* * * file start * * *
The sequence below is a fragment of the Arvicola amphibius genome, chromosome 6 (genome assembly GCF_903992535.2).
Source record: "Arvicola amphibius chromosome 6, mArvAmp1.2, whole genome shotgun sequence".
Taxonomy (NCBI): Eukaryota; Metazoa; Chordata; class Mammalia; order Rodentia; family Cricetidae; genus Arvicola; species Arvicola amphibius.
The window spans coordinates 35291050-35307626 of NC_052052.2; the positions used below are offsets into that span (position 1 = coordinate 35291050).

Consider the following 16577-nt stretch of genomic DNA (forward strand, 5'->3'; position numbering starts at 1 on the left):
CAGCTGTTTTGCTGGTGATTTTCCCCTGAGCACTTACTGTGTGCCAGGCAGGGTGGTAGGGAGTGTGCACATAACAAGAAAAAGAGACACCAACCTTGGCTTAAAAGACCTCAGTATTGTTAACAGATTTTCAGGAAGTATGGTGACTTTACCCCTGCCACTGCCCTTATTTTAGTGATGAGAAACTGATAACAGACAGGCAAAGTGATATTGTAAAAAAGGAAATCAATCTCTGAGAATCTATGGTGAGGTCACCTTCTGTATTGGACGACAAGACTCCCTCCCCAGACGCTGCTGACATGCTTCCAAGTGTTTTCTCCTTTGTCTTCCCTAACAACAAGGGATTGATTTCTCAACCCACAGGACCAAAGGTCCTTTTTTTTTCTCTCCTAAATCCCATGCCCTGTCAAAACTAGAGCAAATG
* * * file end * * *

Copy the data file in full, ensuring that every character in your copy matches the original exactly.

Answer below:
The sequence below is a fragment of the Arvicola amphibius genome, chromosome 6 (genome assembly GCF_903992535.2).
Source record: "Arvicola amphibius chromosome 6, mArvAmp1.2, whole genome shotgun sequence".
Taxonomy (NCBI): Eukaryota; Metazoa; Chordata; class Mammalia; order Rodentia; family Cricetidae; genus Arvicola; species Arvicola amphibius.
The window spans coordinates 35291050-35307626 of NC_052052.2; the positions used below are offsets into that span (position 1 = coordinate 35291050).

Consider the following 16577-nt stretch of genomic DNA (forward strand, 5'->3'; position numbering starts at 1 on the left):
CAGCTGTTTTGCTGGTGATTTTCCCCTGAGCACTTACTGTGTGCCAGGCAGGGTGGTAGGGAGTGTGCACATAACAAGAAAAAGAGACACCAACCTTGGCTTAAAAGACCTCAGTATTGTTAACAGATTTTCAGGAAGTATGGTGACTTTACCCCTGCCACTGCCCTTATTTTAGTGATGAGAAACTGATAACAGACAGGCAAAGTGATATTGTAAAAAAGGAAATCAATCTCTGAGAATCTATGGTGAGGTCACCTTCTGTATTGGACGACAAGACTCCCTCCCCAGACGCTGCTGACATGCTTCCAAGTGTTTTCTCCTTTGTCTTCCCTAACAACAAGGGATTGATTTCTCAACCCACAGGACCAAAGGTCCTTTTTTTTTCTCTCCTAAATCCCATGCCCTGTCAAAACTAGAGCAAATG